Nothing is wrong with being single

I spent this past weekend at the wed­ding of two dear friends. They have been dating for the past six years. It was a joy to watch her walk down the aisle and into the joining of their lives. As I sat in my seat watching the ceremony, I could not help but smile, happy for them, and equally happy it was not me instead. During the reception I walked from table to table reuniting with friends of mine and of my parents I hadn’t seen in years. Each conversation seemed to follow a set pattern: “Where are you now? Oh that’s wonderful. What are you studying? Oh that’s great. Are there any young men in your life? Oh well; soon, I’m sure. Or have you met my nephew, grandson, brother ... ”

I thought to myself, “Oh well; soon, I’m sure.”

Why isn’t being unattached as amendable as the rest of my life? Why does everyone assume I am unhappy being single? The stigma of singleness must end.

Initially, I thought it may have been I was circulating with my friend who has recently started to date the man we all believe she will marry, but the more I pondered the topic I realized it is a per­manent fixture in my life. I constantly feel the need to justify myself, “No, there’s no one, but I’m happy.”

Sometimes I even feel the need to add a “really.” Why is happiness not as­sumed?

Singleness is a blessing, but is rarely recognized as such. In this time of our lives, we have the opportunity to deter­mine who we are as fully independent people. We are blessed with the ability to discover what we will root ourselves in. How we will anchor ourselves in our ever-changing lives? Without the constant influence of someone else we care for, and even love we can be cer­tain of the adult we are maturing into.

Without anyone demanding our immediate atten­tion and affection, we are able to pour ourselves more fully into the areas we have chosen. Whether it is our studies, internships, volunteering or other relationships, the single have more to give. Paul wrote to the church of Corinth, “the unmar­ried man and woman is anxious about things of the Lord” while the “married men and women are anxious of things of the world.”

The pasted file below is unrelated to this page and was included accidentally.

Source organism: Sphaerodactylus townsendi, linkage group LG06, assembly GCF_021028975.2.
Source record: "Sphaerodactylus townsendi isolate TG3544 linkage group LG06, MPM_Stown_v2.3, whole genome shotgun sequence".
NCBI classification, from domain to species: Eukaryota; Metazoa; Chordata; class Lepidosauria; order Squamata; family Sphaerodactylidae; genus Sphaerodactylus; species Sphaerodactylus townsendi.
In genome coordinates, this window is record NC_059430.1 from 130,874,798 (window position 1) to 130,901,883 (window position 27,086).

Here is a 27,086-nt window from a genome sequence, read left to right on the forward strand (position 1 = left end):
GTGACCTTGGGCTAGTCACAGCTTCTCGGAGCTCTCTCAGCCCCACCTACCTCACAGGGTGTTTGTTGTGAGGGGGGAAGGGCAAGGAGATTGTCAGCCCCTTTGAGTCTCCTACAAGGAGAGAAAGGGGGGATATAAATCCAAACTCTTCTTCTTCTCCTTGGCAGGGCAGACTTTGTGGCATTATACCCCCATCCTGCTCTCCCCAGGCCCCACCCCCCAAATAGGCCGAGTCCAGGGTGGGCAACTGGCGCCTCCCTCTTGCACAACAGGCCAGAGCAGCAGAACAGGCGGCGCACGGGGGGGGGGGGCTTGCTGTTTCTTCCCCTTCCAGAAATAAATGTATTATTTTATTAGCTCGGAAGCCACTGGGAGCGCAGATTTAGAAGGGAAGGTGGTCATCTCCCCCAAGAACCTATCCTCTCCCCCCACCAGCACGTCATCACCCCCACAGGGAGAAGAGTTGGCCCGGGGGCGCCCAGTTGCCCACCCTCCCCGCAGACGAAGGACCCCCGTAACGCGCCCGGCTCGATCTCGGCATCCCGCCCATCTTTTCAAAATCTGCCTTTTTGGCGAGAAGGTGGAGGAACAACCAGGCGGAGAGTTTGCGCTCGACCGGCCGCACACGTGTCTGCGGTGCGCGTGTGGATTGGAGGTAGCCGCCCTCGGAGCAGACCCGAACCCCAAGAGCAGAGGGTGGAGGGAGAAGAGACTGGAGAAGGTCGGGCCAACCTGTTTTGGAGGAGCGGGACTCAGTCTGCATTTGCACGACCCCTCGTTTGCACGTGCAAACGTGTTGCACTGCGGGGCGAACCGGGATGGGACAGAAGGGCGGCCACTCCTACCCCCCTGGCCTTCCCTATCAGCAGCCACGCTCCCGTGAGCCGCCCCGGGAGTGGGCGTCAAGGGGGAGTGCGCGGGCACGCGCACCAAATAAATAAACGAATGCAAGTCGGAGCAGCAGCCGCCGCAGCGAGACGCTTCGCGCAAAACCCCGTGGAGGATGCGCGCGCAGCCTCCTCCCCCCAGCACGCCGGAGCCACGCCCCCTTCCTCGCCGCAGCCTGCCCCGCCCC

In our solitary state, there are free­doms we often take for granted; we have the ability to see beyond the im­mediate in life and better meet the needs around us. We must claim these liberties and take full advantage of all that we have. Navigating college without a counterpart opens the pos­sibilities to post-graduation life to any­thing we could imagine. We need not consider where he or she will be, and whether or not we will go with them. The world is open, ours for the taking.

This is not to say we ought to seek in hopes of filling a void. I am contending we do not have a cavity, but rather a gift, and this benefaction must be used wisely.

Leo Tolstoy wrote in A Confession, “the simplest of questions lying in the soul of every man from the foolish child to the wisest elder ... ‘What will come of what I am doing today or shall do to­morrow? – What will come of my whole life?”

These are the questions we are to be striving to answer, not are there any young men in our lives. For this is the basis of living a life of meaning beyond ourselves. If we are able to answer this we will be able to live a life of purpose.

Now I must note relationships are not a shoddy waste of time, rather they can be and often are quite good. But I think this is widely understood, while the blessings of singleness are not. To the singles of this campus be glad in your position, stop looking and waiting for someone to come along. Relinquish the justifications to yourself, or those you encounter and seek a full life.

By Haley Atkinson

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